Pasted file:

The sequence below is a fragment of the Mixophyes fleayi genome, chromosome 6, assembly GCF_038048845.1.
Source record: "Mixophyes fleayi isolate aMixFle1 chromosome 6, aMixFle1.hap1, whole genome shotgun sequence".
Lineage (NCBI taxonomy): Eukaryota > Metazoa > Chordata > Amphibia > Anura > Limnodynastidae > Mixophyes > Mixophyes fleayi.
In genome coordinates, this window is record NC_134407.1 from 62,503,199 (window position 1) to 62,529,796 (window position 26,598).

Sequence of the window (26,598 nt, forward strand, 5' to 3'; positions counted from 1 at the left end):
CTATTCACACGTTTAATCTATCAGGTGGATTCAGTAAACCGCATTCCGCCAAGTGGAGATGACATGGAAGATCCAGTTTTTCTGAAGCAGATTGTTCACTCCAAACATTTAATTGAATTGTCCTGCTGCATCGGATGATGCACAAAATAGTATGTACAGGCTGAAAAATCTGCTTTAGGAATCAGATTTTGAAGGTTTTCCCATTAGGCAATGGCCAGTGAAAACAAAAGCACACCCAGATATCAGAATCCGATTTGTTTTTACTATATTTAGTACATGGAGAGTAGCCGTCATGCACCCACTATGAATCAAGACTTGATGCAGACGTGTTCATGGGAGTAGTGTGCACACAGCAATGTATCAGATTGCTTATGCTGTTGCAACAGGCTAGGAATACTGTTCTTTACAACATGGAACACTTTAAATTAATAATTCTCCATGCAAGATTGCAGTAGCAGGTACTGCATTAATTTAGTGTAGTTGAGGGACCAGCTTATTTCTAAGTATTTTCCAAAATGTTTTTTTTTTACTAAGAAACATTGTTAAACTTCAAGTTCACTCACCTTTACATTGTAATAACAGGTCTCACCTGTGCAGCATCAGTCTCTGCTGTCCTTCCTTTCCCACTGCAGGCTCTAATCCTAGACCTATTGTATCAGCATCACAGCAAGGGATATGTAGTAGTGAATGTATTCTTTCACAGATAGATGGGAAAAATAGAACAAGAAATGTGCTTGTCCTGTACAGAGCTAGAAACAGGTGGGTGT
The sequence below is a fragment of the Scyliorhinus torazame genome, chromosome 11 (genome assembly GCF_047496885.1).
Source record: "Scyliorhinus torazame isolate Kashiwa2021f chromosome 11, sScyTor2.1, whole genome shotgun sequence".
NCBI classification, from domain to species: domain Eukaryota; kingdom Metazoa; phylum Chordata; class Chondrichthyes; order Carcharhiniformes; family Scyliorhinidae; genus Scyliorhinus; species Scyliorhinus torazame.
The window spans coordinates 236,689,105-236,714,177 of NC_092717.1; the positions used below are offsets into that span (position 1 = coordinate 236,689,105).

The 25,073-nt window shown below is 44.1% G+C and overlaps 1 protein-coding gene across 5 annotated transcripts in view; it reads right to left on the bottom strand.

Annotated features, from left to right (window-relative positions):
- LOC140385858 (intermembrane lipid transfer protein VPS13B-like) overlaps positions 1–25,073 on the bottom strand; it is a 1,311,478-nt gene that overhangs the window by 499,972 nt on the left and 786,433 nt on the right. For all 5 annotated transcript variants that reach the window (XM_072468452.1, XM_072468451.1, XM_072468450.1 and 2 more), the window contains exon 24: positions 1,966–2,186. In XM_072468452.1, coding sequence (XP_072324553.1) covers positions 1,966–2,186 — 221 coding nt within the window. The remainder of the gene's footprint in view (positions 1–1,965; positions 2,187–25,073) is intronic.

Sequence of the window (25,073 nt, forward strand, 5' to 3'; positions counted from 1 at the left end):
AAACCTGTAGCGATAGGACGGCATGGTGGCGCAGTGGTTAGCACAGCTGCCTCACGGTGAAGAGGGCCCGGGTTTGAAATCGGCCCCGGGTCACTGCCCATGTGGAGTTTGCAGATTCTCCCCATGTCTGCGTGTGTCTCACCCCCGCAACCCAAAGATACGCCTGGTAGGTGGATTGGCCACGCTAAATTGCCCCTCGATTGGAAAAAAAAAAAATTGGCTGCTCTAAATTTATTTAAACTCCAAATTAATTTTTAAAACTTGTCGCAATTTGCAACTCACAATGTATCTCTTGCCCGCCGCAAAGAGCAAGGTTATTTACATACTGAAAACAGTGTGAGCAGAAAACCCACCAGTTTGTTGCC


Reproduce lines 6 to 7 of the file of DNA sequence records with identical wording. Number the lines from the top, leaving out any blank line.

CTATTCACACGTTTAATCTATCAGGTGGATTCAGTAAACCGCATTCCGCCAAGTGGAGATGACATGGAAGATCCAGTTTTTCTGAAGCAGATTGTTCACTCCAAACATTTAATTGAATTGTCCTGCTGCATCGGATGATGCACAAAATAGTATGTACAGGCTGAAAAATCTGCTTTAGGAATCAGATTTTGAAGGTTTTCCCATTAGGCAATGGCCAGTGAAAACAAAAGCACACCCAGATATCAGAATCCGATTTGTTTTTACTATATTTAGTACATGGAGAGTAGCCGTCATGCACCCACTATGAATCAAGACTTGATGCAGACGTGTTCATGGGAGTAGTGTGCACACAGCAATGTATCAGATTGCTTATGCTGTTGCAACAGGCTAGGAATACTGTTCTTTACAACATGGAACACTTTAAATTAATAATTCTCCATGCAAGATTGCAGTAGCAGGTACTGCATTAATTTAGTGTAGTTGAGGGACCAGCTTATTTCTAAGTATTTTCCAAAATGTTTTTTTTTTACTAAGAAACATTGTTAAACTTCAAGTTCACTCACCTTTACATTGTAATAACAGGTCTCACCTGTGCAGCATCAGTCTCTGCTGTCCTTCCTTTCCCACTGCAGGCTCTAATCCTAGACCTATTGTATCAGCATCACAGCAAGGGATATGTAGTAGTGAATGTATTCTTTCACAGATAGATGGGAAAAATAGAACAAGAAATGTGCTTGTCCTGTACAGAGCTAGAAACAGGTGGGTGT
The sequence below is a fragment of the Scyliorhinus torazame genome, chromosome 11 (genome assembly GCF_047496885.1).